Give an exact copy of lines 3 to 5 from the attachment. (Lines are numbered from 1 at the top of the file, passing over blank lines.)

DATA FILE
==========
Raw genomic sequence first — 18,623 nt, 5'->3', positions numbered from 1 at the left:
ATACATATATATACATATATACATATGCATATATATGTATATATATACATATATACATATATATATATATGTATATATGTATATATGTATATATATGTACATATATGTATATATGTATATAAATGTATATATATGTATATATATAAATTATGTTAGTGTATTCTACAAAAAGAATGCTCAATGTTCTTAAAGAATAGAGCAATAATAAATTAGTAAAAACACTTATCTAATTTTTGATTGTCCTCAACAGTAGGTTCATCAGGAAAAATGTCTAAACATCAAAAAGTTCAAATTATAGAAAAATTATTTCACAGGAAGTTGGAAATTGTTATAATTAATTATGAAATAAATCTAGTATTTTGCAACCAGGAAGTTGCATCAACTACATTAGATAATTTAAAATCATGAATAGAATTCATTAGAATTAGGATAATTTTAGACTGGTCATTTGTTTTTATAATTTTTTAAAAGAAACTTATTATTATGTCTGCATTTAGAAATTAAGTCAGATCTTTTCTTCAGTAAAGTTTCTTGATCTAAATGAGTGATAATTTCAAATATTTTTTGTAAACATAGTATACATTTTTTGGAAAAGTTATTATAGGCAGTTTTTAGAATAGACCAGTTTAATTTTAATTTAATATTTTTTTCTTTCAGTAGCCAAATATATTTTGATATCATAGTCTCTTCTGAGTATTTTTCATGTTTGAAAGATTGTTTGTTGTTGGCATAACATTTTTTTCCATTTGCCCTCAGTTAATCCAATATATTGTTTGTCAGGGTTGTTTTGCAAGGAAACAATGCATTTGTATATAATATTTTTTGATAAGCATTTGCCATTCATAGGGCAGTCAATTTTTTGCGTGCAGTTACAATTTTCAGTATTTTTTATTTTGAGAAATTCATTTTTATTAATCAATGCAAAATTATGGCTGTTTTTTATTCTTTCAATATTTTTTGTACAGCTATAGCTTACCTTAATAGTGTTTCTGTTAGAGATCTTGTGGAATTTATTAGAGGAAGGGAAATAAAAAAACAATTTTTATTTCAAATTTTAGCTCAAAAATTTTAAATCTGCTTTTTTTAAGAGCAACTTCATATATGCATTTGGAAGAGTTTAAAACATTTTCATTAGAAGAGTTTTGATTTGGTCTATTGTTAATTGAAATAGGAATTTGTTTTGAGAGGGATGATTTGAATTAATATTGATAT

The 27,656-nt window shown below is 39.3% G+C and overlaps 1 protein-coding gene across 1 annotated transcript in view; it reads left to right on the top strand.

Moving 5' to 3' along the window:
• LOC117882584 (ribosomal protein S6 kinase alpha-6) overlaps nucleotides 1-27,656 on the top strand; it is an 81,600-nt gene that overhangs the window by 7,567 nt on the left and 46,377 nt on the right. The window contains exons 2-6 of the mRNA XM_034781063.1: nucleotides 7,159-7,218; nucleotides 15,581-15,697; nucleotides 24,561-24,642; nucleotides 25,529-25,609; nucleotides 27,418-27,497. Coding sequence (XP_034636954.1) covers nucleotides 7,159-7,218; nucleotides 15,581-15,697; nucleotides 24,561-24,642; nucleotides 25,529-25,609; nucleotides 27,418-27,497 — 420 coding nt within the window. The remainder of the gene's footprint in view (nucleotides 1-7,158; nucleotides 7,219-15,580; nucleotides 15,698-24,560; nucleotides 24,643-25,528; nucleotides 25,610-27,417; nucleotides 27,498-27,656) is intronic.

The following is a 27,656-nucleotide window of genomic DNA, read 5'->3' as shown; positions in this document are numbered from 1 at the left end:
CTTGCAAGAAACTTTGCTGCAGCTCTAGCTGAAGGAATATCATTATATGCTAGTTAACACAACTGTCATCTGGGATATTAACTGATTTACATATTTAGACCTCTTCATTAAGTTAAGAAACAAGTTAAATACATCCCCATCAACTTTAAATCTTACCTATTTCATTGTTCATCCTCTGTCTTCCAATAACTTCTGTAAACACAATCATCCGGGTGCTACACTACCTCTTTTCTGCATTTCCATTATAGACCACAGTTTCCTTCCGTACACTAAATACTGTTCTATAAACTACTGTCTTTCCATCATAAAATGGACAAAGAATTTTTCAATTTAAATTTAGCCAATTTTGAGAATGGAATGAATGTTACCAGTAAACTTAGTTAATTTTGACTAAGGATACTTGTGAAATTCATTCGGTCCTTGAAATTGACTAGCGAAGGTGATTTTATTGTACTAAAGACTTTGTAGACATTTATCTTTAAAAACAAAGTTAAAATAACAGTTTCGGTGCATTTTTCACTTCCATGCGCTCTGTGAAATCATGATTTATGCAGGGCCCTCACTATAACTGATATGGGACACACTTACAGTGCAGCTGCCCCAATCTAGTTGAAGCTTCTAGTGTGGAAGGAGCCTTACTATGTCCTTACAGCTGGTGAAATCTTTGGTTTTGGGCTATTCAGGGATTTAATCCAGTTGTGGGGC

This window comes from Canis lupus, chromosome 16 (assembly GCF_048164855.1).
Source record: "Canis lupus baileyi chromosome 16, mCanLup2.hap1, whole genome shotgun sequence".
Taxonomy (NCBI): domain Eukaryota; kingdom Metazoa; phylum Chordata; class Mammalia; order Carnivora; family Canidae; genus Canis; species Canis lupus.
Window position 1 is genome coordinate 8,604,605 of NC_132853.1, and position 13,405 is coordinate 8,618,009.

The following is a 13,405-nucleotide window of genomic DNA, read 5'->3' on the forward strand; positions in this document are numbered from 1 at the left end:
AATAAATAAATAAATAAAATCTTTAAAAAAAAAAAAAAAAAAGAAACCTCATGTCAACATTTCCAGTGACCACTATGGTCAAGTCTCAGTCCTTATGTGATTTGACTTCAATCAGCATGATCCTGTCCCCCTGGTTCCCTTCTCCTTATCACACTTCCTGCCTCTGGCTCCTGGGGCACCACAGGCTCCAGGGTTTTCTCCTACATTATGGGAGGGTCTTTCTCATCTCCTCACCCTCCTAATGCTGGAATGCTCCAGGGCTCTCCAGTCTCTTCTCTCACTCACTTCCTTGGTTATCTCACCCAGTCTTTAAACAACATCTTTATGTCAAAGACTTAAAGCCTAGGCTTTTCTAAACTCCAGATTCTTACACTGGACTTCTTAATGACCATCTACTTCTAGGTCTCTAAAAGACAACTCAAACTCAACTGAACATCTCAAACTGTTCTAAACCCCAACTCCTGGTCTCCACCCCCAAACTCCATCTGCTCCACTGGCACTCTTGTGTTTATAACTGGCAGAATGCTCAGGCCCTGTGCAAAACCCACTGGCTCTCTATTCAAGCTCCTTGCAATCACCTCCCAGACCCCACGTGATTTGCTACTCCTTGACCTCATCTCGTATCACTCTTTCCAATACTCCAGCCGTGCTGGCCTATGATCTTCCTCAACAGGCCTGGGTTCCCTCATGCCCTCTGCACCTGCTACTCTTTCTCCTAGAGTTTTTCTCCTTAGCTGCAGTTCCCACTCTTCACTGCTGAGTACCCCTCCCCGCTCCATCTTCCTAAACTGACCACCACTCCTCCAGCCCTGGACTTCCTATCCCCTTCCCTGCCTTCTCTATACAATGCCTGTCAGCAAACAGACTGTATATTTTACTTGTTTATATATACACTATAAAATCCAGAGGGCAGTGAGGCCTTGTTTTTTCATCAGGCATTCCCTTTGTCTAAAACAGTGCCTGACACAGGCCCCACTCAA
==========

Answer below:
The 27,656-nt window shown below is 39.3% G+C and overlaps 1 protein-coding gene across 1 annotated transcript in view; it reads left to right on the top strand.

Moving 5' to 3' along the window:
• LOC117882584 (ribosomal protein S6 kinase alpha-6) overlaps nucleotides 1-27,656 on the top strand; it is an 81,600-nt gene that overhangs the window by 7,567 nt on the left and 46,377 nt on the right. The window contains exons 2-6 of the mRNA XM_034781063.1: nucleotides 7,159-7,218; nucleotides 15,581-15,697; nucleotides 24,561-24,642; nucleotides 25,529-25,609; nucleotides 27,418-27,497. Coding sequence (XP_034636954.1) covers nucleotides 7,159-7,218; nucleotides 15,581-15,697; nucleotides 24,561-24,642; nucleotides 25,529-25,609; nucleotides 27,418-27,497 — 420 coding nt within the window. The remainder of the gene's footprint in view (nucleotides 1-7,158; nucleotides 7,219-15,580; nucleotides 15,698-24,560; nucleotides 24,643-25,528; nucleotides 25,610-27,417; nucleotides 27,498-27,656) is intronic.